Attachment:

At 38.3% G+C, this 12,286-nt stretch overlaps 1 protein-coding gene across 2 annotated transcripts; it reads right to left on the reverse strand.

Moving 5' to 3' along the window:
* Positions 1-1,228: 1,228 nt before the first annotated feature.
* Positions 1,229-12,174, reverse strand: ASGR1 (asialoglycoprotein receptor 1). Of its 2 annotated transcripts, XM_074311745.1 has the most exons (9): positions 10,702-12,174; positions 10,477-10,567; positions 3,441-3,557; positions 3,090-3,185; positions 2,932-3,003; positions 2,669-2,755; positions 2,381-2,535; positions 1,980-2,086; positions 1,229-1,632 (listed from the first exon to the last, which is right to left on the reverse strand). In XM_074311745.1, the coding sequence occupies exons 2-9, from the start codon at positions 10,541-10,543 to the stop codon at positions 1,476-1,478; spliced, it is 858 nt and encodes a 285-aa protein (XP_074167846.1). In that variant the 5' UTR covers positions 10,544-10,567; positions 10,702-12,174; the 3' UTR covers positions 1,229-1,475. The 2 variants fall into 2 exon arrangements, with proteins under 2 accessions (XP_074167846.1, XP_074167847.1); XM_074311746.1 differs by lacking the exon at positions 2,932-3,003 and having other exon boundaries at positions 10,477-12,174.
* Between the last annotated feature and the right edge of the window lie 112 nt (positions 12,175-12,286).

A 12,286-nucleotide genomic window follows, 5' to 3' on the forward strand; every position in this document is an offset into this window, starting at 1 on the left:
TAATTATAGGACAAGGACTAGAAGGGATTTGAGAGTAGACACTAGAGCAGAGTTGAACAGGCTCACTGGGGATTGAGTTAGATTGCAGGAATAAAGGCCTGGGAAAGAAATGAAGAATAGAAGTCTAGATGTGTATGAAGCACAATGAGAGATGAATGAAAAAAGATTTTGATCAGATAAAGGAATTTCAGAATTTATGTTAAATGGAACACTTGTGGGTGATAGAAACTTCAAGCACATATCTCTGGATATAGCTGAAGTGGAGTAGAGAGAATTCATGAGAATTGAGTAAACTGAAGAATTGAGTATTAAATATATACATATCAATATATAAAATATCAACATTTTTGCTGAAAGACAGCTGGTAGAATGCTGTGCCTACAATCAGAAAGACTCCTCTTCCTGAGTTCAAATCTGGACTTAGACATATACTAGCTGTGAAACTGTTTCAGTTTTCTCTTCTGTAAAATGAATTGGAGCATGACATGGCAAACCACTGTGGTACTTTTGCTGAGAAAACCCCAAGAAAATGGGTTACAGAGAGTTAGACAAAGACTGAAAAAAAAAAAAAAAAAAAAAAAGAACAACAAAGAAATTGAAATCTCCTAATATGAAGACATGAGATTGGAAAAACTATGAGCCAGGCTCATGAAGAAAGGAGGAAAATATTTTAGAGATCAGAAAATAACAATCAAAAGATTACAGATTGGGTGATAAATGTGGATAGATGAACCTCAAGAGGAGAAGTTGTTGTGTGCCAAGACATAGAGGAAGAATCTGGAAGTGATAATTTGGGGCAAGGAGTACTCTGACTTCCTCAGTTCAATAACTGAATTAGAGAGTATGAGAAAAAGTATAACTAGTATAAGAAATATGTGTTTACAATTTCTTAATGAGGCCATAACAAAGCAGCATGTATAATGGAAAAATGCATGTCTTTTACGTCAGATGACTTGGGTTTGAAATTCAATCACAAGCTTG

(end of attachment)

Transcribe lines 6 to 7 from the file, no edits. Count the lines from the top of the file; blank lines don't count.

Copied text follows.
A 12,286-nucleotide genomic window follows, 5' to 3' on the forward strand; every position in this document is an offset into this window, starting at 1 on the left:
TAATTATAGGACAAGGACTAGAAGGGATTTGAGAGTAGACACTAGAGCAGAGTTGAACAGGCTCACTGGGGATTGAGTTAGATTGCAGGAATAAAGGCCTGGGAAAGAAATGAAGAATAGAAGTCTAGATGTGTATGAAGCACAATGAGAGATGAATGAAAAAAGATTTTGATCAGATAAAGGAATTTCAGAATTTATGTTAAATGGAACACTTGTGGGTGATAGAAACTTCAAGCACATATCTCTGGATATAGCTGAAGTGGAGTAGAGAGAATTCATGAGAATTGAGTAAACTGAAGAATTGAGTATTAAATATATACATATCAATATATAAAATATCAACATTTTTGCTGAAAGACAGCTGGTAGAATGCTGTGCCTACAATCAGAAAGACTCCTCTTCCTGAGTTCAAATCTGGACTTAGACATATACTAGCTGTGAAACTGTTTCAGTTTTCTCTTCTGTAAAATGAATTGGAGCATGACATGGCAAACCACTGTGGTACTTTTGCTGAGAAAACCCCAAGAAAATGGGTTACAGAGAGTTAGACAAAGACTGAAAAAAAAAAAAAAAAAAAAAAAGAACAACAAAGAAATTGAAATCTCCTAATATGAAGACATGAGATTGGAAAAACTATGAGCCAGGCTCATGAAGAAAGGAGGAAAATATTTTAGAGATCAGAAAATAACAATCAAAAGATTACAGATTGGGTGATAAATGTGGATAGATGAACCTCAAGAGGAGAAGTTGTTGTGTGCCAAGACATAGAGGAAGAATCTGGAAGTGATAATTTGGGGCAAGGAGTACTCTGACTTCCTCAGTTCAATAACTGAATTAGAGAGTATGAGAAAAAGTATAACTAGTATAAGAAATATGTGTTTACAATTTCTTAATGAGGCCATAACAAAGCAGCATGTATAATGGAAAAATGCATGTCTTTTACGTCAGATGACTTGGGTTTGAAATTCAATCACAAGCTTG